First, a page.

Earthly and heavenly treasures (Mt 6:19-6:21)

“Do not store up

For yourselves

Treasures on earth.

Moths

And rust

Will consume them.

Thieves

Will break in

And steal them.

But store up

For yourselves

Treasures in heaven.

Where neither moth

Nor rust

Consumes them.

Where thieves

Do not break in

And steal them.

Where your treasure is,

There will your heart be also.”

 

Μὴ θησαυρίζετε ὑμῖν θησαυροὺς ἐπὶ τῆς γῆς, ὅπου σὴς καὶ βρῶσις ἀφανίζει, καὶ ὅπου κλέπται διορύσσουσιν καὶ κλέπτουσιν·

θησαυρίζετε δὲ ὑμῖν θησαυροὺς ἐν οὐρανῷ, ὅπου οὔτε σὴς οὔτε βρῶσις ἀφανίζει, καὶ ὅπου κλέπται οὐ διορύσσουσιν οὐδὲ κλέπτουσιν

ὅπου γάρ ἐστιν ὁ θησαυρός σου, ἐκεῖ ἔσται καὶ ἡ καρδία σου.

 

This is another unique saying of Jesus in Matthew, although the idea can be found in Luke, chapter 12:33-34, with the last verse exactly the same.  You should not store up treasures (Μὴ θησαυρίζετε ὑμῖν θησαυροὺς) here on earth (ἐπὶ τῆς γῆς), because it was too much trouble to store things.  Either moths (ὅπου σὴς) would eat up the garments or rust would consume them.  This is one of the 3 times that moths are mentioned in the biblical New Testament.  The other was the Luke comparative and later in Matthew.  Garments were often considered treasures.  Rust was a more common term and applied to other goods.  Otherwise, thieves might break in and steal it anyhow (καὶ ὅπου κλέπται διορύσσουσιν καὶ κλέπτουσιν).  The opposite of the earthly treasures were the heavenly treasures (θησαυρίζετε δὲ ὑμῖν θησαυροὺς ἐν οὐρανῷ) that you should store up.  Moths and rust could not consume them (ὅπου οὔτε σὴς οὔτε βρῶσις ἀφανίζει).  Thieves could not break in and steal them either (καὶ ὅπου κλέπται οὐ διορύσσουσιν οὐδὲ κλέπτουσιν).  Finally, we have the wonderful saying about where your treasure is (ὅπου γάρ ἐστιν ὁ θησαυρός σου), there is your heart (ἐκεῖ ἔσται καὶ ἡ καρδία σου).  What you really care about is what is important to you.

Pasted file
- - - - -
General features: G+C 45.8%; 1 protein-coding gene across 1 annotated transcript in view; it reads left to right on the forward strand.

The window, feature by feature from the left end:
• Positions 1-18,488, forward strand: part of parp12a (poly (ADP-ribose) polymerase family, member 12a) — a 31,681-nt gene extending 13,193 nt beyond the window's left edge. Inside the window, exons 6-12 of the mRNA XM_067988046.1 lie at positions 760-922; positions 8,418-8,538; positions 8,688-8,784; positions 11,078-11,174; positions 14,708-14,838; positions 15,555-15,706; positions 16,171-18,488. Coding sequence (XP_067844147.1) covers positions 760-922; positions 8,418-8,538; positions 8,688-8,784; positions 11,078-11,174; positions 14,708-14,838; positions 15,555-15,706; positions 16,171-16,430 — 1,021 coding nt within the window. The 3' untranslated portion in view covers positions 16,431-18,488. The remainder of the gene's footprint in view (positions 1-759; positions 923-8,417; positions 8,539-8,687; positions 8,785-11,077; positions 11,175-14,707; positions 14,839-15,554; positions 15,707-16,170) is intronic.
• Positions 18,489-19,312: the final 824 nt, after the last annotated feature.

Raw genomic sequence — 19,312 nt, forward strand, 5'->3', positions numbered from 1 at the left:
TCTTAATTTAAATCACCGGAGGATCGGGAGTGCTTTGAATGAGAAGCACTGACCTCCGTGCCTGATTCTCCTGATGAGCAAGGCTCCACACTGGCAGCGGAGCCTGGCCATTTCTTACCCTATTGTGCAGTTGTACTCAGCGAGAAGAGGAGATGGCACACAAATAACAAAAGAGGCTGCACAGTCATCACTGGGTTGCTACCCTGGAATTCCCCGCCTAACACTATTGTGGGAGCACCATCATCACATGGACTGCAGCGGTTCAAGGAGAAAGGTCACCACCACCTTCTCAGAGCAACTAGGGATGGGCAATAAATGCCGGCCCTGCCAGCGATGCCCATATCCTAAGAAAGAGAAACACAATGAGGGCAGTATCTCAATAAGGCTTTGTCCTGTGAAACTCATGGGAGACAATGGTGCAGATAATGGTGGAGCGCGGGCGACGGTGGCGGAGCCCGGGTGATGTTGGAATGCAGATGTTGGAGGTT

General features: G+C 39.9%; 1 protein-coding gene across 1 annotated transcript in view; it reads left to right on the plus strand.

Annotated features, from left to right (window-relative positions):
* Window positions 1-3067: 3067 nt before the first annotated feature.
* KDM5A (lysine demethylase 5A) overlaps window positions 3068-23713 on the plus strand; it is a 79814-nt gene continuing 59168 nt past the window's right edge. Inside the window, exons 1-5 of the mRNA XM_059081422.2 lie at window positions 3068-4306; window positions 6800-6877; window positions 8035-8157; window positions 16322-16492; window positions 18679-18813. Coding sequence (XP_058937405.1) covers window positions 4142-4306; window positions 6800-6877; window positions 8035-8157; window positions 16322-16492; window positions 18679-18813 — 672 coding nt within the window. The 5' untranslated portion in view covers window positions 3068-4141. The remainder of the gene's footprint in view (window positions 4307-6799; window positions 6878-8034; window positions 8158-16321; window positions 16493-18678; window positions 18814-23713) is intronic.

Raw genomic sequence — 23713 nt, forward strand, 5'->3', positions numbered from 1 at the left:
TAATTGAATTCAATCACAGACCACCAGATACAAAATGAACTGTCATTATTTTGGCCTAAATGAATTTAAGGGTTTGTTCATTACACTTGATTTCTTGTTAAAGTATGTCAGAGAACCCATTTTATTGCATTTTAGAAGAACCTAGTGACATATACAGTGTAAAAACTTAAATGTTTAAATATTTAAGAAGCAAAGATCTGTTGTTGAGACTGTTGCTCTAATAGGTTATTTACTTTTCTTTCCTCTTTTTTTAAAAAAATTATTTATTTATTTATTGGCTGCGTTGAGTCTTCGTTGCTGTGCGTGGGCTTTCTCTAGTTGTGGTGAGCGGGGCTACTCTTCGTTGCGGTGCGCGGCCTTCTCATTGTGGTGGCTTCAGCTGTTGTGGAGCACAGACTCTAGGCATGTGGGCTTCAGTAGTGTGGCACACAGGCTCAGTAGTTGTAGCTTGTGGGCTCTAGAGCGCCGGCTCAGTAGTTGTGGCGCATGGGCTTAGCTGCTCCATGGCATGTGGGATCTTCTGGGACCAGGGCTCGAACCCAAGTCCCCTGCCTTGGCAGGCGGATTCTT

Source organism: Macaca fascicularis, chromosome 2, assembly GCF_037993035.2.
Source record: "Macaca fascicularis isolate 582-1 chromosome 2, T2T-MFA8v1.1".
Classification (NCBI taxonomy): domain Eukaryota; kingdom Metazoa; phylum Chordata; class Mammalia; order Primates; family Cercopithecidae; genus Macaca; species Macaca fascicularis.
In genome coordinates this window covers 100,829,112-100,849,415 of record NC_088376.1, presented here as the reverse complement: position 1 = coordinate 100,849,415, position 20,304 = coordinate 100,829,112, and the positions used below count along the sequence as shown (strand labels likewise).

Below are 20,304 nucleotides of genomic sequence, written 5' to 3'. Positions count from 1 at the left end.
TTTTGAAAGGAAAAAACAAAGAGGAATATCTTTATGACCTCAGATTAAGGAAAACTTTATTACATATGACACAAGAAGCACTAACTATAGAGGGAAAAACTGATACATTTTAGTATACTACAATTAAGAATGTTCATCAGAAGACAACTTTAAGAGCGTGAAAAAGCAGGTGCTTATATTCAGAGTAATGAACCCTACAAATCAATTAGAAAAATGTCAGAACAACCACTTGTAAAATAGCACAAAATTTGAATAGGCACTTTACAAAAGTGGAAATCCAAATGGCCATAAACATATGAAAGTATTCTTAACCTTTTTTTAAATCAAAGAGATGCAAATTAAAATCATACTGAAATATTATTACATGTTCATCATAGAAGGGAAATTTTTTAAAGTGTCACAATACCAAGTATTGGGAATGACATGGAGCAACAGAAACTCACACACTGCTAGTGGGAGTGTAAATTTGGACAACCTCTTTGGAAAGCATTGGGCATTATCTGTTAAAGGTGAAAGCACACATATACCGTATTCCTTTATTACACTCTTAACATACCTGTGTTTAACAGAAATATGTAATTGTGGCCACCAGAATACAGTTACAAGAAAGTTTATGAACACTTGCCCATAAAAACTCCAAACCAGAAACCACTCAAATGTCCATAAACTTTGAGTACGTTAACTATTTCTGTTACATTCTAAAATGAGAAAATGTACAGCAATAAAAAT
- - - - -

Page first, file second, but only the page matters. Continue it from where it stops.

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Pledges (Prov 27:13-27:13)

“Take the garment

Of one who has given surety for a stranger.

Seize the pledge given as surety for foreigners.”

This is another repetition of the same proverb in chapter 20 about pledges and sureties for loans. It seems like not a good idea to lend to strangers, especially if you are the stranger. They are able to take the garments and pledges of strangers.

Queen Esther dresses up to go to the Palace (Greek text only)

“On the third day, when Queen Esther ended her prayer, she took off the garments in which she had worshiped. She arrayed herself in splendid attire. Then, majestically adorned, after invoking the aid of the all-seeing God and Savior, she took her two maids with her. She leaned gently for support on one, while the other followed carrying her train. She was radiant with perfect beauty. She looked happy, as if beloved, but her heart was frozen with fear. When she had gone through all the doors, she stood before the king.”

One again the Greek text continues. After this 3 day prayer, Queen Esther took off her sack cloth garments. Now she put on royal clothes. She invoked God to help her. However, she took 2 maids with her, one to lean on and the other to carry the train of her splendid dress. She looked radiant, beautiful and happy, but she was fearful. Finally, she stood before the king.